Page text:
Barbican Hall, 14 April 2019
Kirill Gerstein’s account of Beethoven’s Third Piano Concerto was very arresting. You could see and feel him breathing the music, especially in the first movement and he makes sure you notice every flamboyant, jubilant grace note in the finale. I liked the yearning intensity he brought to the beginning of the largo too, going on to play it with so much rubato that it sounded in places almost like a smoochy jazz arrangement. I was not surprised to read later in the programme that Gerstein originally trained partly in jazz piano before deciding to specialise in classical.
Gerstein – who looks more like a nightclub bouncer than a stereotypical virtuoso pianist – has a palpable rapport with Mark Elder on the podium and brings an intimate chamber music quality to the work as he leans round sensitively to look at the string principals. There was some splendid work from the orchestra throughout the concerto too. The impressively played bassoon and flute duet in the largo was a high spot, for example.
Then we nipped forward a century and went from a work I have heard performed many dozens of times (and twice played the second violin part in) to one I had never before heard played live: Charles Ives’ Second Symphony written in the early years of the 20th century but not performed until Bernstein finally premiered it in 1951. As Elder observed in his illustrated introduction after the interval, Ives followed the advice of Dvorak in America ten years earlier, that American composers should exploit their own heritage rather than slavishly emulating Europe. The piece is so referential – hymns, band tunes, square dance music, popular tunes and more – that it’s almost more of a sectional medley than a symphony but the imaginative scoring and orchestration must mean it’s fun to play and it’s certainly engaging to listen to.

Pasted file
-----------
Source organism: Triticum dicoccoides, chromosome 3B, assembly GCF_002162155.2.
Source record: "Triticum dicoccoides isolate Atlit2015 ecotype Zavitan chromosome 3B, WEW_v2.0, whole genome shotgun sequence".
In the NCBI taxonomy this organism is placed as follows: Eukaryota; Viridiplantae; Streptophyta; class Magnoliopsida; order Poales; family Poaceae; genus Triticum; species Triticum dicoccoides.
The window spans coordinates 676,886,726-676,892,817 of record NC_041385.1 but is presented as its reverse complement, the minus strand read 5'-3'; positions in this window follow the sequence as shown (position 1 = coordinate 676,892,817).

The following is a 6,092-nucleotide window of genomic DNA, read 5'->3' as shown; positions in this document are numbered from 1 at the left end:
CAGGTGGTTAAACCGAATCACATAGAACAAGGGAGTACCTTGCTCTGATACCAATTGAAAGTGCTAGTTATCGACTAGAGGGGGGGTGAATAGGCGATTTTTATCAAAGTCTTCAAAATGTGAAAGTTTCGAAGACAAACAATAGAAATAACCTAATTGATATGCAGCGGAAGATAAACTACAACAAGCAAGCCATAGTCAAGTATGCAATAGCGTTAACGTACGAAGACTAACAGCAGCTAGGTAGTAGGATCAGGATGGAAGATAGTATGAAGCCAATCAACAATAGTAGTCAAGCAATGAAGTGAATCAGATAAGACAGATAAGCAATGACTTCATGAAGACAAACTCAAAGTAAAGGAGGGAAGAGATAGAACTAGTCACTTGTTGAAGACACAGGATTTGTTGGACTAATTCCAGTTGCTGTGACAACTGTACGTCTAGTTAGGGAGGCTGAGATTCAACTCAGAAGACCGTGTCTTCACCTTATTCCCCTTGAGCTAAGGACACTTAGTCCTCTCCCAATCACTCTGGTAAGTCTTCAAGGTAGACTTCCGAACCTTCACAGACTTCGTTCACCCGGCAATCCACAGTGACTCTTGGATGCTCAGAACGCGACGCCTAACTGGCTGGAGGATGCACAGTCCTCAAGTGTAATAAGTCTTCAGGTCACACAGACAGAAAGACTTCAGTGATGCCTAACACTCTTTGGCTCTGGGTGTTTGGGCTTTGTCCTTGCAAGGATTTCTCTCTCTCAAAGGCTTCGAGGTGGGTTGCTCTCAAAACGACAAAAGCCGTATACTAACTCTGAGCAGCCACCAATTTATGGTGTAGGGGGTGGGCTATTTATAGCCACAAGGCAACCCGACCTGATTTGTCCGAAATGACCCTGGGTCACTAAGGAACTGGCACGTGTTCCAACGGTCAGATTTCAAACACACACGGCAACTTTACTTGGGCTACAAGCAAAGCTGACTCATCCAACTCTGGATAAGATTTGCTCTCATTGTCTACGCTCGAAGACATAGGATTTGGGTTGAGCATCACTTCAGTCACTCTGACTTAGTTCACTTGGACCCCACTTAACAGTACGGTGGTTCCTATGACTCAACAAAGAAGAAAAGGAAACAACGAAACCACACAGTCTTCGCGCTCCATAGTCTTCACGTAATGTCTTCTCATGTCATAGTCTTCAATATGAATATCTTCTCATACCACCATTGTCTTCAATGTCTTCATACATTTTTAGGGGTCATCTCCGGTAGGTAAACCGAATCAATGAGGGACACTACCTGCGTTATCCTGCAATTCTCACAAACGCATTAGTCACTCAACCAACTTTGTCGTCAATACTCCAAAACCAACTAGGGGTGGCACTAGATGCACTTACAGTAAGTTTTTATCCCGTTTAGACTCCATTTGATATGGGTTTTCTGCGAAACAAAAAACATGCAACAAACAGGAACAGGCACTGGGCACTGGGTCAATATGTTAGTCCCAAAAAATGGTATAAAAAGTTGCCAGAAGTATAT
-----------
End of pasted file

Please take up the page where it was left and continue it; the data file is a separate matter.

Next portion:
Elder brought out all the beauty in the central cantabile and I admired the warm richness of the string sound in the third movement. First violins did well with the square dance theme and getting the two trombonists on their feet to play the big, overstated tune at the end was an inspired musical joke like the cacophonous final chord – the traditional way a dance band indicates that the party’s over.
An interestingly programmed concert of contrasts from the LSO in good form.
First published by Lark Review: http://www.larkreviews.co.uk/?cat=3